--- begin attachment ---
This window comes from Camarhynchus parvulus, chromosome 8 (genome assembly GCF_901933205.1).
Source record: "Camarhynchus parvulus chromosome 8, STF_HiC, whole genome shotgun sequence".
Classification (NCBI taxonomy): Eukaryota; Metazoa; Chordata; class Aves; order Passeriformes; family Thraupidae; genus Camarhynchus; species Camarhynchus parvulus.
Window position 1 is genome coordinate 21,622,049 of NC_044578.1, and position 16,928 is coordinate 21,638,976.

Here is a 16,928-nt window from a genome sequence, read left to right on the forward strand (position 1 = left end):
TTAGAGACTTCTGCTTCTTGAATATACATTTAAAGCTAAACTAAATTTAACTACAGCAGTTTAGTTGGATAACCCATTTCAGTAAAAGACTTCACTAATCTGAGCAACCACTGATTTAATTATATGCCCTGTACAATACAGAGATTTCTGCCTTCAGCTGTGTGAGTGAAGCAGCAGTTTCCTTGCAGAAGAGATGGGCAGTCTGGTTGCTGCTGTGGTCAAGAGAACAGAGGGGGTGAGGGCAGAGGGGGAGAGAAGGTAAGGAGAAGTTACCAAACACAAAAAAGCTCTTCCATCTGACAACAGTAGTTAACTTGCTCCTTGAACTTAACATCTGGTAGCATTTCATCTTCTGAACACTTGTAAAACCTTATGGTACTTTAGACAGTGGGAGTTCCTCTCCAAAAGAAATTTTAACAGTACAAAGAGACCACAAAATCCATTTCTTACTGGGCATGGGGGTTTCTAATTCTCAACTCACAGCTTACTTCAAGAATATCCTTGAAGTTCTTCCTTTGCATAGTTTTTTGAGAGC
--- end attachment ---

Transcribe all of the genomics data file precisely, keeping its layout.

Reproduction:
This window comes from Camarhynchus parvulus, chromosome 8 (genome assembly GCF_901933205.1).
Source record: "Camarhynchus parvulus chromosome 8, STF_HiC, whole genome shotgun sequence".
Classification (NCBI taxonomy): Eukaryota; Metazoa; Chordata; class Aves; order Passeriformes; family Thraupidae; genus Camarhynchus; species Camarhynchus parvulus.
Window position 1 is genome coordinate 21,622,049 of NC_044578.1, and position 16,928 is coordinate 21,638,976.

Here is a 16,928-nt window from a genome sequence, read left to right on the forward strand (position 1 = left end):
TTAGAGACTTCTGCTTCTTGAATATACATTTAAAGCTAAACTAAATTTAACTACAGCAGTTTAGTTGGATAACCCATTTCAGTAAAAGACTTCACTAATCTGAGCAACCACTGATTTAATTATATGCCCTGTACAATACAGAGATTTCTGCCTTCAGCTGTGTGAGTGAAGCAGCAGTTTCCTTGCAGAAGAGATGGGCAGTCTGGTTGCTGCTGTGGTCAAGAGAACAGAGGGGGTGAGGGCAGAGGGGGAGAGAAGGTAAGGAGAAGTTACCAAACACAAAAAAGCTCTTCCATCTGACAACAGTAGTTAACTTGCTCCTTGAACTTAACATCTGGTAGCATTTCATCTTCTGAACACTTGTAAAACCTTATGGTACTTTAGACAGTGGGAGTTCCTCTCCAAAAGAAATTTTAACAGTACAAAGAGACCACAAAATCCATTTCTTACTGGGCATGGGGGTTTCTAATTCTCAACTCACAGCTTACTTCAAGAATATCCTTGAAGTTCTTCCTTTGCATAGTTTTTTGAGAGC